For me this is a no-brainer. If I can’t trust a genealogical application to give me the data I submitted back in a format that my original software can read, I won’t use it again and I will name-and shame that app to my friends and colleagues. The size of the industry is substantial - millions of users each typically spending hundreds of dollars and thousands of hours each year to be part of it. It is time the industry joined forces to solve the problem once and for all.

I am a long term user of Legacy, Geni/Myheritage and FamilySearch and I have been impressed with how they have found a way to share data and edits. I suspect that FamilySearch are behind this initiative but whomever it is has to be congratulated. ((From a base tree of around 7,000 records,the enhanced features made over the last 12 months or so have enabled me to discover over 100,000 blood relatives - going back 40+ generations). Having said that, whilst I can export the ‘bloodline’ or what they call the ‘forest’ (all connected records), the resulting gedcoms aren’t what I would call flawless - yes I accept that it might not high on their development agenda - and this is why I am keen to see Behold progress and realise its potential; I desperately need a way to edit my growning portfolio of gedcoms in such a way that any amendments can be saved to an gedcom format that can safely be used in my toolkit of gedcom apps.

Regards

Will

8. Louis Kessler (lkessler)
Canada flag
Joined: Sun, 9 Mar 2003
226 blog comments, 226 forum posts
Posted: Sat, 13 Jun 2015  Permalink

Will,

I presume you don’t currently do extensive documentation of your sources, because I don’ t believe Legacy, Geni/Myheritage and FamilySearch do a very good job yet of transferring sources between each other or into GEDCOM. GEDCOM is technically okay for sources, but most programs don’t read them in well enough to make it worthwhile to have GEDCOM as the storage mechanism for them.

So the alternative is either a new standard, if FHISO ever gets off the starting block, or for developers (maybe me) to develop that AncestorSync-like program that will directly read and write with other program databases and online sites,

Louis

9. Enno Borgsteede (ennoborg)
Netherlands flag
Joined: Wed, 9 May 2012
15 blog comments, 0 forum posts
Posted: Tue, 16 Jun 2015  Permalink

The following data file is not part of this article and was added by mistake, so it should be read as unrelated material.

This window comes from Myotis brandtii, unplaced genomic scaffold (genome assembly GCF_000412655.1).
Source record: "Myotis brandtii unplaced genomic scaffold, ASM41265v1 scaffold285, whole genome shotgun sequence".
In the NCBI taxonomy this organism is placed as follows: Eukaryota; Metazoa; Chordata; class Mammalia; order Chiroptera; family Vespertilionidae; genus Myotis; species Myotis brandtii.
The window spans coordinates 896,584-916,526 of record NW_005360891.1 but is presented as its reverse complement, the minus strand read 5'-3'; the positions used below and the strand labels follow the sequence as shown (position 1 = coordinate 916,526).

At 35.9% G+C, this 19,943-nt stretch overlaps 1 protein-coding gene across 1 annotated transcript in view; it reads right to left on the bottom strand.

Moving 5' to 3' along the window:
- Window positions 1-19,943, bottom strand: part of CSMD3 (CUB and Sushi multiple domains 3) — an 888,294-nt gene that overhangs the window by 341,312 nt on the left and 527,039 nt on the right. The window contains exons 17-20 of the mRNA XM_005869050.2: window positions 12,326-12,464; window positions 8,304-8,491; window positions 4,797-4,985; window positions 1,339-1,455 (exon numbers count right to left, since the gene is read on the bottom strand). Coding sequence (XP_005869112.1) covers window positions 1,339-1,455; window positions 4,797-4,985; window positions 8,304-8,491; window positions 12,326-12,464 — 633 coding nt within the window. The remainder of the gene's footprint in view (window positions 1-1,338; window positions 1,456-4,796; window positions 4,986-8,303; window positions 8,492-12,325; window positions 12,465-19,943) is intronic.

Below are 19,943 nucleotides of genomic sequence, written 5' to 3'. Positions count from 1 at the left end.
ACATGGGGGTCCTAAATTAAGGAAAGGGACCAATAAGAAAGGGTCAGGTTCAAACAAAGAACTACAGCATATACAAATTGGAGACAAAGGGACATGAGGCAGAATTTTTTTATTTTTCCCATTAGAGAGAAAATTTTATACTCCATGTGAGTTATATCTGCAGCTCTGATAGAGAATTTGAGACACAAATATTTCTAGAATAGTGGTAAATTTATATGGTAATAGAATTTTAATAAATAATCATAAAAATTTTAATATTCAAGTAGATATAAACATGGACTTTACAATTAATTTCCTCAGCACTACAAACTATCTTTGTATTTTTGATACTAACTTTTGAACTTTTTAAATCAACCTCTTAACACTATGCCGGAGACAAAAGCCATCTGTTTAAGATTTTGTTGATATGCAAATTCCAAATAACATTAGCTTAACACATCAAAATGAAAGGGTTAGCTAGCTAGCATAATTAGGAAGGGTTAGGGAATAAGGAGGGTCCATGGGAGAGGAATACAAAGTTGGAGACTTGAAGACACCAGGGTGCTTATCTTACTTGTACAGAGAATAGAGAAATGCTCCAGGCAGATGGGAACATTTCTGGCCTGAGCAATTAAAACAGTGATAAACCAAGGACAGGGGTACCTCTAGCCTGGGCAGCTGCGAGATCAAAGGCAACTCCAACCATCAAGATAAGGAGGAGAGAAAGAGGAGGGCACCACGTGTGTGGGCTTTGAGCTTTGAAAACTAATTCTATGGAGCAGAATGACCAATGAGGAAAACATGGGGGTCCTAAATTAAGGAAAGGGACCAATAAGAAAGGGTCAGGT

Louis, I’m with arb, because I don’t think the issues are solvable, except when unprocessed objects are completely isolated from the ones that are edited.

You mention the extreme example of a program that doesn’t process sources, and I that’s a perfect illustration. When you have a tree where for example an estimated birth date is taken from a census, and someone edits that in a program that doesn’t do sources, setting an exact date from a birth certificate, or enters a birth place where in the census only a state was mentioned, the new birth data will not reflect the data found in the census source. And in that case, letting the original source pass through is plain wrong.

10. Louis Kessler (lkessler)
Canada flag
Joined: Sun, 9 Mar 2003
226 blog comments, 226 forum posts
Posted: Tue, 16 Jun 2015  Permalink

Enno,

I agree with you. When a data item is edited, the attached non-handled data may not be relevant or may even be wrong.

But that doesn’t mean the issue is unsolvable. One possible solution might be to require that the former pre-edited data be transmitted with the non-handled data as a separate event and marked somehow as “superceded”. Then a program that does handle the feature can display the info and the user can choose whether to reincorporate the data or to delete it.

I don’t see any of the issues of transferring all the data as being unsolvable. But it will take some thinking, and depend on how the final standard is set up in order to make it a simple process for developers.

Louis